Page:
Greek Oligarchy Government

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In a monarchy government, the power to make decisions is in the hands of one person, usually called a king or a queen. The word monarchy comes from the Greek root words monos (which means “one”) and arkhein (which means “rule”). From about 2000 B.C.E. to 800 B.C.E., most Greek city-states were ruled by monarchs—usually kings (the Greeks did not allow women to have power). At first, the Greek kings were chosen by the people of the city-state. When a king died, another leader was selected to take his place. Over time, however, kings demanded that, after their death, their power be passed on to their children—usually to the oldest son. This is how monarchy governments continued to operate, and it is how most monarchies remaining today operate. …show more content…
The word oligarchy comes from the Greek root words oligos (which means “few”) and arkhein (which means “rule”). Between about 800 B.C.E. and 650 B.C.E., most Greek city-states were ruled by a small group of men. These men were called oligarchs, and they often ruled like kings who shared power together. The oligarchs of ancient Greece used their power to make sure they could: • Spend their days hunting or taking part in chariot races • Host and attend parties The oligarchs of ancient Greece also used their power to ignore the needs of the people. They ruled by: • Passing laws that made the rich people richer • Increasing taxes for poor people • Using the army to force the people to obey their laws. Over time, hatred for the oligarchs grew. Eventually, the poor people turned to other leaders who promised to improve their lives. Typically, these new leaders were generals in the army who would use their soldiers to throw the oligarchs out of power. By 650 B.C.E., a stable oligarchy ruled only one city-state: Sparta, which was ruled by two kings who shared …show more content…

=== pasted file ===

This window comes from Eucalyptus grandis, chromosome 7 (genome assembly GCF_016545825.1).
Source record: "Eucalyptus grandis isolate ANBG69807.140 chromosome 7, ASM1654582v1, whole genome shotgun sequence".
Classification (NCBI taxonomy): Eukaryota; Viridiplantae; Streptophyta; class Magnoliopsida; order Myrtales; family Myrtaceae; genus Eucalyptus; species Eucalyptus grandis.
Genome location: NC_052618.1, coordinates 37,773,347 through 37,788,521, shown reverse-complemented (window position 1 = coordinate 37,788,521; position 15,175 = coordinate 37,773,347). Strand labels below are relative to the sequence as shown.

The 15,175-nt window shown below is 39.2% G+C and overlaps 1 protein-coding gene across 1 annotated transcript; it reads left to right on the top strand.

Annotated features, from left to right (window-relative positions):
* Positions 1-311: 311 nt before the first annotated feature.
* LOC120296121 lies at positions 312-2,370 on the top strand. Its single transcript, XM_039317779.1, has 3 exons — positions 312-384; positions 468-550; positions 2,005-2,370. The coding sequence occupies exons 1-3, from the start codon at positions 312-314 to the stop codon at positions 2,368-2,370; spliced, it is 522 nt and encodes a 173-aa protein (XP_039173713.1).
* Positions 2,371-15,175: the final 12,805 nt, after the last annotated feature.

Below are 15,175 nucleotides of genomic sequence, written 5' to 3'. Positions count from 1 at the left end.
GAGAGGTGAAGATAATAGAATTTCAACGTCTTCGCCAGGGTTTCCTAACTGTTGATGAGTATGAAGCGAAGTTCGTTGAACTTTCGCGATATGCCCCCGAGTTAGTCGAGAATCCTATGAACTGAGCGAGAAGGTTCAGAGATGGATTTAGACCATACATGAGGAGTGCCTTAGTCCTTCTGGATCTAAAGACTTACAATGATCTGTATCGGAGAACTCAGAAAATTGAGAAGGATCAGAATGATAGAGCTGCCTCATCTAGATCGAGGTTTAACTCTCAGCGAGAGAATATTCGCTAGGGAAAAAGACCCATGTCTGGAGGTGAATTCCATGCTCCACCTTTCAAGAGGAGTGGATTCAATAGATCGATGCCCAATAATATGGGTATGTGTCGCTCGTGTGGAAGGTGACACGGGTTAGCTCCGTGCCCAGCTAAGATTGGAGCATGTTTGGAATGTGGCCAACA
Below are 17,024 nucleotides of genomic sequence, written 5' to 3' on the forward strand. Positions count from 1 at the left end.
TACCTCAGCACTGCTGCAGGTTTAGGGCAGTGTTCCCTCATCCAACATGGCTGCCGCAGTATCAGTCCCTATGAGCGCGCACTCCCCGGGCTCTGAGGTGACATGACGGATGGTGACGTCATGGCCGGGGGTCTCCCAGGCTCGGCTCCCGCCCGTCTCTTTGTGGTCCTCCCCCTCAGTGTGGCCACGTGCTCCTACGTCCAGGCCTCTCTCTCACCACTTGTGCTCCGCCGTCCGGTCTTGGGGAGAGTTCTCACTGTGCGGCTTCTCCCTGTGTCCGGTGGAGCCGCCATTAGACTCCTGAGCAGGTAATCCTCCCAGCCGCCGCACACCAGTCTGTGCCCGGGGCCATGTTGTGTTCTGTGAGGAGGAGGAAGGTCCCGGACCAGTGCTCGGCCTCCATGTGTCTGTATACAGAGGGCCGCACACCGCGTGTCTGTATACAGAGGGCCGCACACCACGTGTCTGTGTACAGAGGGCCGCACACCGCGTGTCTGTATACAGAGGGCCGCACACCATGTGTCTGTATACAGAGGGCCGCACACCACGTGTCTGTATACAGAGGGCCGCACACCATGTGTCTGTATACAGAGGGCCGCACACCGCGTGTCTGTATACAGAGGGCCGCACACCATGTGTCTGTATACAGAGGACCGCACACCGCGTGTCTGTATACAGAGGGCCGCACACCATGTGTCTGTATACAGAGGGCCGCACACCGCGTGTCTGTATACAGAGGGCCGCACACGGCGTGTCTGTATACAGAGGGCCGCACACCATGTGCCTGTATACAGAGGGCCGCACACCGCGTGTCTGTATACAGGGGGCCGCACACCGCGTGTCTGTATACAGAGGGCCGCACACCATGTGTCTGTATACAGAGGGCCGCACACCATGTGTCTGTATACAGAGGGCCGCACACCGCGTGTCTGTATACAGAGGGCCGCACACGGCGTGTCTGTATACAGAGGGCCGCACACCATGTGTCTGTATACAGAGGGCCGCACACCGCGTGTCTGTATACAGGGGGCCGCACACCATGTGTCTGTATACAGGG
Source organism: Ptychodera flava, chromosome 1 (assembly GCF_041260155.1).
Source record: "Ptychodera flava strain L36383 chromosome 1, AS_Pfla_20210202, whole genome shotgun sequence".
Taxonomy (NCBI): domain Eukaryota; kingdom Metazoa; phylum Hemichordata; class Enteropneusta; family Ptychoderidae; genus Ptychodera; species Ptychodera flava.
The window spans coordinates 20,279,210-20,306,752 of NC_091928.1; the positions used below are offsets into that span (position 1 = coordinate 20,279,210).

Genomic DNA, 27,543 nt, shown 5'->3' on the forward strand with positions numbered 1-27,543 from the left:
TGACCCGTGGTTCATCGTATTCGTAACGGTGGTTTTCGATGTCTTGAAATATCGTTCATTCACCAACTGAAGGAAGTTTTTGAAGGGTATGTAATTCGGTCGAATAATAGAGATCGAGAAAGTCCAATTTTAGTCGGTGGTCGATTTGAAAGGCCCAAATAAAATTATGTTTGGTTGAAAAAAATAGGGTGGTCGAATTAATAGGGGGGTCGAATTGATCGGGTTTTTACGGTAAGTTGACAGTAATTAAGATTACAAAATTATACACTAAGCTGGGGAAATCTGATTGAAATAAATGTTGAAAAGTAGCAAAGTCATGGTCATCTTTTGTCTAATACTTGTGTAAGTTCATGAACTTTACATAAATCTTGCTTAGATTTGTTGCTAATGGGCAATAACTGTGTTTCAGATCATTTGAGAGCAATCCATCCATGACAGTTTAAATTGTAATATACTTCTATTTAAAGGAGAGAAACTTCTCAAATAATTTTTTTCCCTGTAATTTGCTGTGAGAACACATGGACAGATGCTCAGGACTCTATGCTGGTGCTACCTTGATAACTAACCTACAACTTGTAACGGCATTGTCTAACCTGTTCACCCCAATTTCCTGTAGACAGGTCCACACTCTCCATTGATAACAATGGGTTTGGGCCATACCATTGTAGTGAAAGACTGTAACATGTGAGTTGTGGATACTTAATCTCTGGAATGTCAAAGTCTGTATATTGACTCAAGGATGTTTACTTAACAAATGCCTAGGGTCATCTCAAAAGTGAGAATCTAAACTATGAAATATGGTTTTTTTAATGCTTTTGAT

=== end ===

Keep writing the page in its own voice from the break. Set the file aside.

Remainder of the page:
The word tyranny comes from the Greek root word tyrannos (which means “supreme power”). Tyrants became known for holding power through cruel and unfair methods. From about 650 B.C.E. to 500 B.C.E., people in some Greek city-states looked to men who claimed that they wanted to overthrow kings or oligarchs and to make life better for the people. These men became tyrants because they just took over power— usually throwing out the current leader with violence. Even though they both have only one person who rules, a tyranny is different from a monarchy. Tyrants rule by taking over power. They are not given the right to have power (unlike a king who takes power because his father was also king). Most tyrants tried to scare the people into accepting their power. But there were several tyrants who actually did good things for the people. These tyrants ruled by helping the people: • They promised the people more rights • They lowered taxes • They used their army to protect the people Even though some tyrants used their power for good, there were always more cruel and harsh tyrants than good ones. This eventually caused the people in many city-states to revolt and use their strength in numbers to throw the tyrant out of power. By 500 B.C.E., a new form of government was created in the city-state of Athens. This type of government,

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